One Tuesday morning last fall, ninety-year-old lumber magnate Homer DeFord waited in a cramped, dim room in Duncanville for his associate, Rick Wilkins, to arrive with a package. Decades ago, the room had been his office. Today, the windows are boarded shut, and the building is dwarfed by the sprawling warehouses and storage yards that make up the modern headquarters of DeFord Lumber Company. There are nicer spaces on the premises, but Homer, a round man with wisps of white hair, likes the room where his empire was born.

He also likes it because it’s crammed with his stuff, his beloved machines, many of which are older than he is. There are Edison phonographs that play recordings on cylinders made of wax, grind organs from the 1790’s, and a windup monkey that can smoke a cigarette. Homer has devoted the past 45 years to collecting these mechanical antiques. 

He didn’t always have the funds for his hobby. When he started DeFord, in 1964, he had to search for business “like a prospector,” he said. He made his logo a miner riding a donkey. The searching paid off, and by the mid-seventies, housing booms around the suburbs of North Texas had made him a fortune. He eventually turned DeFord over to his sons and started prospecting elsewhere. 

In 1975 he answered a newspaper classified ad from “The Gramophone Man.” That’s how he met Rick, a nerdy college student who found and refurbished gramophones—basically an early version of a record player—to pay his tuition. Homer bought one, and in 1976 he hired Rick (pictured) to help him curate a collection of music machines. 

Homer is the only boss Rick has known since then. He has financed Rick’s scouting trips to Poland, Germany, Ukraine, France, Mexico, Switzerland, and beyond. The result is almost five hundred handpicked antiques—a collection that is their life. Rick even lives on-site, in a two-bedroom apartment with his Ukrainian wife, whom he met on one of his trips.  

When Rick finally entered the room, Homer shifted in his chair. Rick had returned from a Michigan buying trip just the night before, after a three-day marathon drive, and he carried a small case the size of an engagement ring box. He cracked the lid for Homer, and it tinged out a few notes. “This is the earliest prototype of a music box,” Rick said, gesturing excitedly. It was built around 1790 in Switzerland, he explained, and eventually it became the chime mechanism in musical pocket watches. “If I had missed this one, I may never have gotten one. At any price!”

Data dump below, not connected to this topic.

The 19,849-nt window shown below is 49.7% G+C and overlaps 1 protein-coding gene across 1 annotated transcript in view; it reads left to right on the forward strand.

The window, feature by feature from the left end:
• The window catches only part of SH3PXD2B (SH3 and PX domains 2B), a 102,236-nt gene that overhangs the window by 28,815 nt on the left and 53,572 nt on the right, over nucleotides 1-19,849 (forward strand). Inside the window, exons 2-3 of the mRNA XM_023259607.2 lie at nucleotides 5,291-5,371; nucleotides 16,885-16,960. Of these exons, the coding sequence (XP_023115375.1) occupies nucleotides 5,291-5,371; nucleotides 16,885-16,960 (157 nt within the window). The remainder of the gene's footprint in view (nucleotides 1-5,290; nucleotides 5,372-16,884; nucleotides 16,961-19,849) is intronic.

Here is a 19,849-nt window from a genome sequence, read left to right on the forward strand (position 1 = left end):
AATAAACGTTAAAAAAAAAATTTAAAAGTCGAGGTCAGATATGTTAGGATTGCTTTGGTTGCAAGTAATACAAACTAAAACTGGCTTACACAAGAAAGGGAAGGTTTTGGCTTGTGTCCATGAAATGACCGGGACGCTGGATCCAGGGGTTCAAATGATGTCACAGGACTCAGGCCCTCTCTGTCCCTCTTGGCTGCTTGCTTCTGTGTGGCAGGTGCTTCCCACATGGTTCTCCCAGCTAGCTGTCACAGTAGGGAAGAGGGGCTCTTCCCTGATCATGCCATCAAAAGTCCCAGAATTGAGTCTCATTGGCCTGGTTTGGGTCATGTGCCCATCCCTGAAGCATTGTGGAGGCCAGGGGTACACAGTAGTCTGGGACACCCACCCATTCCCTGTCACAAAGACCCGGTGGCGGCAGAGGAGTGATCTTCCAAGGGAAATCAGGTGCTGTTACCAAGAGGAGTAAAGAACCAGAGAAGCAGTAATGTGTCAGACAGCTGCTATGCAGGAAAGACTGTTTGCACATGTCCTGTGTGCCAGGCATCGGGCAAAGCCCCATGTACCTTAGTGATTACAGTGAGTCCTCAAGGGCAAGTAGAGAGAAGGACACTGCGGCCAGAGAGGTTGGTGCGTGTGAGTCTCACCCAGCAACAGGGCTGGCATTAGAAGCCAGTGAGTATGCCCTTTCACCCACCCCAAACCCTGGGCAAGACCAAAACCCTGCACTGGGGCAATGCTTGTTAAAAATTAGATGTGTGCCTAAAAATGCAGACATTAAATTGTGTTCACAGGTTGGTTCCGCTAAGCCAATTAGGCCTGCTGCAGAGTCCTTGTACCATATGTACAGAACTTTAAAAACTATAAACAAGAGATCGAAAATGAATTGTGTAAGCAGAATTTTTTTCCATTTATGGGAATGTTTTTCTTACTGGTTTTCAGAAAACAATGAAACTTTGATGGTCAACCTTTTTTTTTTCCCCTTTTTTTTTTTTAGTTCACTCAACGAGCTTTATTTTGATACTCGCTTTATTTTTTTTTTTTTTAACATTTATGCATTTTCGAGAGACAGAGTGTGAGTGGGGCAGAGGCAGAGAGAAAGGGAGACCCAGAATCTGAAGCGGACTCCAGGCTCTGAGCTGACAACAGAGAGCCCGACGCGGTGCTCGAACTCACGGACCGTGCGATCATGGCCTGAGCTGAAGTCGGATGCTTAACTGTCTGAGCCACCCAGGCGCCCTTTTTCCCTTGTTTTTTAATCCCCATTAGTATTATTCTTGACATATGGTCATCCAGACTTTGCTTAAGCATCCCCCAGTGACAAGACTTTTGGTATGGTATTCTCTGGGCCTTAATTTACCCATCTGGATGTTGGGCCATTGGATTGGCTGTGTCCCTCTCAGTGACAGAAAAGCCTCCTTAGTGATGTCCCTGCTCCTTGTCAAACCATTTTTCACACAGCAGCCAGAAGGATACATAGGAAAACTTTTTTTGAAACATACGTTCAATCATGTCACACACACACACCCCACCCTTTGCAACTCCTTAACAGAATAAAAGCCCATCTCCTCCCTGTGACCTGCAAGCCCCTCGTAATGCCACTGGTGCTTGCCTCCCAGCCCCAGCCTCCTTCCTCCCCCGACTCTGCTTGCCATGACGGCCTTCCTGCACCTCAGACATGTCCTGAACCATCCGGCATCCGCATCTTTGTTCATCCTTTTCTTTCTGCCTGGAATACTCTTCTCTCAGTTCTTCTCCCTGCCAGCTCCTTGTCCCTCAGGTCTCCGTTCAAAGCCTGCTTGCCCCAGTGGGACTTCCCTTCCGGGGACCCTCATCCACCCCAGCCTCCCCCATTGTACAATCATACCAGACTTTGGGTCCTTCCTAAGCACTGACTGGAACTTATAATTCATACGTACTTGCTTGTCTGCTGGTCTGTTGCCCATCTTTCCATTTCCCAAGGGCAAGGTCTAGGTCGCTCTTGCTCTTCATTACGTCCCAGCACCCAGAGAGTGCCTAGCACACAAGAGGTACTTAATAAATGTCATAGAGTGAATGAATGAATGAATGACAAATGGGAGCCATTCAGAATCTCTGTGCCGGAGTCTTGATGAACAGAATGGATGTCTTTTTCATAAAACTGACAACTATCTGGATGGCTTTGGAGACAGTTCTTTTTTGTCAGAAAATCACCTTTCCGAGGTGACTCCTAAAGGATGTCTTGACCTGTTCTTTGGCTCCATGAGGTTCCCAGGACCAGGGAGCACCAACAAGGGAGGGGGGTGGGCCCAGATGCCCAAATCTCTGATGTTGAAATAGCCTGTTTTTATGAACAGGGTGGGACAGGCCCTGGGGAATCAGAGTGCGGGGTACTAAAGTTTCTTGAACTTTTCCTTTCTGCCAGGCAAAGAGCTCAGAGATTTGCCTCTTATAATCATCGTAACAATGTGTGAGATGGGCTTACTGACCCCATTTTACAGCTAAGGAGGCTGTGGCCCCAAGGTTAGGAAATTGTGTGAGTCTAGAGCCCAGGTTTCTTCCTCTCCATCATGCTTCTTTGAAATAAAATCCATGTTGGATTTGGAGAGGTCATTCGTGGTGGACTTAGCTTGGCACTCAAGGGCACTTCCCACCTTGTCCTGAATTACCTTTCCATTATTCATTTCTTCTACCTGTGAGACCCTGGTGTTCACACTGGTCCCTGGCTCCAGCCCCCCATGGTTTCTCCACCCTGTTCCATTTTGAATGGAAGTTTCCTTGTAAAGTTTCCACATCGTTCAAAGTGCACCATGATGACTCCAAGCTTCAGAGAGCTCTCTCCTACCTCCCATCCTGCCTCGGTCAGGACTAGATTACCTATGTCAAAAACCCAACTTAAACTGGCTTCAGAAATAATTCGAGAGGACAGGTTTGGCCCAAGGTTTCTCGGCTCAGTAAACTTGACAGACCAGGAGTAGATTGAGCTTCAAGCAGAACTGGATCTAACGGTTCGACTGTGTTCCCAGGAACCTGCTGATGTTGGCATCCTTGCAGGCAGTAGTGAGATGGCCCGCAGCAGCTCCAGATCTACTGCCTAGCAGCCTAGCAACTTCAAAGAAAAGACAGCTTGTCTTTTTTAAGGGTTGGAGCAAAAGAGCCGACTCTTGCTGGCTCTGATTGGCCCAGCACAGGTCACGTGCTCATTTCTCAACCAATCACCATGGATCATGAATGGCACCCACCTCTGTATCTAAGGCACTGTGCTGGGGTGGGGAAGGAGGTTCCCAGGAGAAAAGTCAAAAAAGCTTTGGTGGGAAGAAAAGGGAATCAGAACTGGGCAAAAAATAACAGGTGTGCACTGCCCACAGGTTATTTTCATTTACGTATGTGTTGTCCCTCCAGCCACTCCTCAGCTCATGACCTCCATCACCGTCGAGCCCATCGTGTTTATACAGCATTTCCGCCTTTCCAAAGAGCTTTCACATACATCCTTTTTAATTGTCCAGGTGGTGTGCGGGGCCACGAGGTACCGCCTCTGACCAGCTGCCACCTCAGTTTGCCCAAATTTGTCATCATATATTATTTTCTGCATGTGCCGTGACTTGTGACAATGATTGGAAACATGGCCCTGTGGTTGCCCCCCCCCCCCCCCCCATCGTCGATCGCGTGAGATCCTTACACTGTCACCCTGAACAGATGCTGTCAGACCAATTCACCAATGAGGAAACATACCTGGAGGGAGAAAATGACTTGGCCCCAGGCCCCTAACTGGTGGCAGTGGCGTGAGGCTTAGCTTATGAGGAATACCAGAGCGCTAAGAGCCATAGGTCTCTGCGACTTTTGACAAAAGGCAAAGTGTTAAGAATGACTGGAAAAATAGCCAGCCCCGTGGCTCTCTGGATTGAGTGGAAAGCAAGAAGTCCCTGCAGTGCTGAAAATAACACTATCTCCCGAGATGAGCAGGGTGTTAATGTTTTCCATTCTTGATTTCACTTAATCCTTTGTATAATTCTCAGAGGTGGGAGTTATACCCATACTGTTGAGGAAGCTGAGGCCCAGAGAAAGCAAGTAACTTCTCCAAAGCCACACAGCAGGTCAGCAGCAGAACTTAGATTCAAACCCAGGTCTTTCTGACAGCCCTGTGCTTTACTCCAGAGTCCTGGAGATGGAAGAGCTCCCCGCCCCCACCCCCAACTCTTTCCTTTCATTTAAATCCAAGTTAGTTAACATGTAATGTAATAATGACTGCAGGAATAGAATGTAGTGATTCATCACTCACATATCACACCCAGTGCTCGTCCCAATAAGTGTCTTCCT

Looking around the room, it was clear that Rick’s obsessive pursuit had paid off. There was a mobile Moviola silent movie projector from 1921; a row of penny-operated peephole machines that show flip-card films of fighting pirates and dancing girls; a Scopitone from the fifties, made obsolete by televisions like the early color models also in the room; the country’s largest collection, by Homer’s reckoning, of mechanical music machines dating from the late eighteenth century; Wurlitzer nickelodeons; automated banjos and guitars and violins in majestic wood cases; a music box with chirping birds; and a towering orchestral Aeolian organ that Mark Twain helped develop.

In 2011, the year he turned 89, Homer realized he was getting old. He asked his son Ronnie to find a new home for the collection, something public and permanent. The University of North Texas, Texas Christian University, and Southern Methodist University were all interested. The City of Dallas even proposed exhibiting the machines on eight thousand square feet of convention center space. But Homer ended up backing out of each discussion. The collection would stay at the lumberyard, where he and Rick could maintain total control.

Last fall Ronnie razed a section on the north side of the lot and built a massive brick-and-sheet-metal building to showcase their machines, what Homer and Rick are calling the Olden Year Musical Museum. As the pair debates every detail, from landscaping to the arrangement of the displays, the opening date moves further and further away. 

But they have finished one thing: a clock tower out front with a German-built pendulum mechanism that’s more than 160 years old. When it lights up, Homer hopes it will draw travelers to the museum to view the collection that will consume the last of his time.